Storage Server R2 Boasts Search and File-Access Improvements

At Storage Networking World earlier this month, Microsoft announced the availability of Windows Storage Server 2003 Release 2 (R2), which customers can buy on dedicated storage hardware provided by a number of Microsoft's OEM partners. Windows Storage Server is a far cry from the earlier Server Appliance Kit (SAK) that Microsoft offered OEMs to build Windows-based storage devices, and it offers significant advantages over other Windows-based storage options.

Unlike the SAK, which enabled OEMS to build a headless storage server but was otherwise no different from any other version of Windows Server, Storage Server R2 has three key features that are available only in this server version: file-server performance optimization, Single Instance Storage (SIS), and index-based search.

You could conceivably implement all the performance optimization required for file serving in any version of Windows Server 2003, but doing so isn't a simple process. (For complete details about performance-tuning Windows 2003, check out "Performance Tuning Guidelines for Windows Server 2003" at With the OEM versions of Storage Server R2, vendors can optimize the OS directly for their hardware platform.

SIS was previously available only in the Windows Server OSs with Microsoft Remote Installation Services (RIS) installed. When enabled, SIS scans storage volumes for duplicate files, then moves duplicates to the SIS common Store and replaces them on the volume with a link file. The process is completely transparent to end users; any file link a user has remains valid, and when a user creates a unique version of the file, that unique version is available to the user. The substitution of links for duplicate files reduces the amount of disk space an enterprise requires, especially in organizations that have lots of static data. (Microsoft has claimed instances of storage-requirement reductions of as much as 70 percent.) After Storage Server R2 does its primary scanning for files, the impact of the usage of links on file-service performance is minimal. CA, CommVault, and Symantec currently offer backup products that support SIS.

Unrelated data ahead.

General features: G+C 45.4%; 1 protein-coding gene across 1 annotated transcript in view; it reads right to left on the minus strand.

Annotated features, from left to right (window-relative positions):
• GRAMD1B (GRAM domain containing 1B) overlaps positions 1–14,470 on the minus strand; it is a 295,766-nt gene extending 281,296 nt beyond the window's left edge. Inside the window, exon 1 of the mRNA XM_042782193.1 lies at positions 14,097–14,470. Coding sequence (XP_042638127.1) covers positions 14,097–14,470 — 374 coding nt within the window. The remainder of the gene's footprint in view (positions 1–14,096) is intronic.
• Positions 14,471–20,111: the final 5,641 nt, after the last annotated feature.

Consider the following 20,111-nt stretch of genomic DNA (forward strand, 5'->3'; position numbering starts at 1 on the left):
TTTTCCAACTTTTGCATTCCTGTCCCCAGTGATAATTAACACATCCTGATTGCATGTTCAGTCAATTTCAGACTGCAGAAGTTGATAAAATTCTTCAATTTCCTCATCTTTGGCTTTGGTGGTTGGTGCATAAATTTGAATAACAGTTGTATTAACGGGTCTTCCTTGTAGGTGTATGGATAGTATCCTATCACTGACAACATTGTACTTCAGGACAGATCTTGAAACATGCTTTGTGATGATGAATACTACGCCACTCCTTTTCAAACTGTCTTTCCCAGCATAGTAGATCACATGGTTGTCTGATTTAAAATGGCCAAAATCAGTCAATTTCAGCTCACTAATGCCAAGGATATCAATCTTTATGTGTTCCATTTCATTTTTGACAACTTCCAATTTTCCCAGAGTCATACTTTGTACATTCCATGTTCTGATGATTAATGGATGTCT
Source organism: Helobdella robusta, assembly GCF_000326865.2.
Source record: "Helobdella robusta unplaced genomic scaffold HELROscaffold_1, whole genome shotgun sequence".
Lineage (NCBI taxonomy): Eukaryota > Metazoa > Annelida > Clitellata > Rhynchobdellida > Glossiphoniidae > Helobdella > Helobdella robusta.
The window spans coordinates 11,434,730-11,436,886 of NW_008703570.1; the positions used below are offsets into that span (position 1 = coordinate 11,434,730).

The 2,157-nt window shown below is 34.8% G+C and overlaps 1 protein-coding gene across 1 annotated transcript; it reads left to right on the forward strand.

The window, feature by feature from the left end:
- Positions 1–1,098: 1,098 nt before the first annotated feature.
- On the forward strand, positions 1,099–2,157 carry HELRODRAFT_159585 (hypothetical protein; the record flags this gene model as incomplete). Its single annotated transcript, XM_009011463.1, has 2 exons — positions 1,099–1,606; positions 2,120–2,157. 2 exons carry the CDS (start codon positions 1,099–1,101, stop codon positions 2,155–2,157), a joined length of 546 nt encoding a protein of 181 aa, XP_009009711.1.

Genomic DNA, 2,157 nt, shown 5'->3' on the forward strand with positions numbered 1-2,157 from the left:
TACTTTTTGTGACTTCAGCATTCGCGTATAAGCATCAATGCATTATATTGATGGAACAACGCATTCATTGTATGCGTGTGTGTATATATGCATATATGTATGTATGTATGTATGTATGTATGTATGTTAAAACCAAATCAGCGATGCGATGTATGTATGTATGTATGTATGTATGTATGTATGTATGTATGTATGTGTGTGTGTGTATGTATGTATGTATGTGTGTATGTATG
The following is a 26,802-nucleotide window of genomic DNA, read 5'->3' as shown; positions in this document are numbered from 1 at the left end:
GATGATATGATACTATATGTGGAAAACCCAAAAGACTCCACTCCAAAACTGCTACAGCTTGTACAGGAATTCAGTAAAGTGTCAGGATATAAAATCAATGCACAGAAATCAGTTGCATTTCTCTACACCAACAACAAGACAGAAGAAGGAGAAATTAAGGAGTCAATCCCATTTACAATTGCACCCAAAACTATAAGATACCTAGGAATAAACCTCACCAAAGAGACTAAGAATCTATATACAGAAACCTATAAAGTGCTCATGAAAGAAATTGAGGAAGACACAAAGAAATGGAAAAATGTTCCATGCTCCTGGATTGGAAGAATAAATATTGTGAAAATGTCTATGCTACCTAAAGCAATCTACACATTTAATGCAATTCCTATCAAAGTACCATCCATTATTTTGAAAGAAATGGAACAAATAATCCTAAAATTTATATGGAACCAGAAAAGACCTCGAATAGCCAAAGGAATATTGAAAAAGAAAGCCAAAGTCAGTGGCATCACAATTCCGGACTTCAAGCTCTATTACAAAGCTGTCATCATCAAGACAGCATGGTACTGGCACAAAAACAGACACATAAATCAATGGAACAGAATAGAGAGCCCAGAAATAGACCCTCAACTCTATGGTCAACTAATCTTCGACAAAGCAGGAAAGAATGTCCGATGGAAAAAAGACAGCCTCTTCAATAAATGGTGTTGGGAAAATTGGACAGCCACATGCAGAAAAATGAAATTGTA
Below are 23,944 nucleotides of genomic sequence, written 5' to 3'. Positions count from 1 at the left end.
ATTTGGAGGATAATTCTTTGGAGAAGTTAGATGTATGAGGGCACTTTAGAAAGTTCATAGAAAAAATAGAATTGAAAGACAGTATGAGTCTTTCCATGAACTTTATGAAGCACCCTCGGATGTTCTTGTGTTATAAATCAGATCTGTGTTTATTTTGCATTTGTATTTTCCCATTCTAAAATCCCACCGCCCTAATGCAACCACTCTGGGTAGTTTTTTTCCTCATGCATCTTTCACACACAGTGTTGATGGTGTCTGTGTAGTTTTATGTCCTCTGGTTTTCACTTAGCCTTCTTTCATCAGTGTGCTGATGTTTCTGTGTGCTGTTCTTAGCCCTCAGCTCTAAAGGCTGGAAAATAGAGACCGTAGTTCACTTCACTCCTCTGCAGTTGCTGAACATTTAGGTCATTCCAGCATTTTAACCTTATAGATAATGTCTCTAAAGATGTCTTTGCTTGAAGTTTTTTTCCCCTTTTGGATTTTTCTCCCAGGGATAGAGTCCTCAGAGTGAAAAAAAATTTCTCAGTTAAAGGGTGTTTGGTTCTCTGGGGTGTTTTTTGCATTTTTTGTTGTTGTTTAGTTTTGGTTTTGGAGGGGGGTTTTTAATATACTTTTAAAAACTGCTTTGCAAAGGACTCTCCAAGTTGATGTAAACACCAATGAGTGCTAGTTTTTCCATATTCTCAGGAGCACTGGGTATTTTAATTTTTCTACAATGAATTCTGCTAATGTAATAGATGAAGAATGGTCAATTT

Storage Server R2 provides an index-based, full-text search that's founded on the indexing engine already built into Windows Server. Microsoft has updated the Storage Server R2 search engine to enable high-performance, indexed searches on network shares and provide direct support for performing text searches in Microsoft Office applications. Storage Server R2 also provides filters for searching many standard file formats, such as .zip, AutoCAD, XML, MP3, and .pdf.

Direct support for Microsoft's collaboration software, Windows SharePoint Services and Microsoft SharePoint Portal Server, is also built into the storage server software. (This support is included in Windows 2003 as well.) The SharePoint support will simplify storage integration for businesses that use the SharePoint collaboration services.

You manage Storage Server R2 via the Microsoft Management Console (MMC) Storage Management snap-in. You can perform management tasks for all your R2 servers on the network from a single console, such as managing DFS shares (DFS-R, DFS-N, and RDC). The use of DFS shares is important in making full use of Storage Server R2's capabilities because DFS provides a key means for managing data across hardware running Windows Server OSs.

Industry observers and customers have criticized Storage Server R2 because it can't be an iSCSI target (a data provider); rather, it's an iSCSI initiator (a data retriever). To address this deficiency, last month Microsoft acquired String Bean Software's WinTarget technology. Microsoft will include WinTarget with future Storage Server releases. (For more information about the WinTarget acquisition and the WinTarget product, see and You can find more details about Storage Server 2003 R2 at

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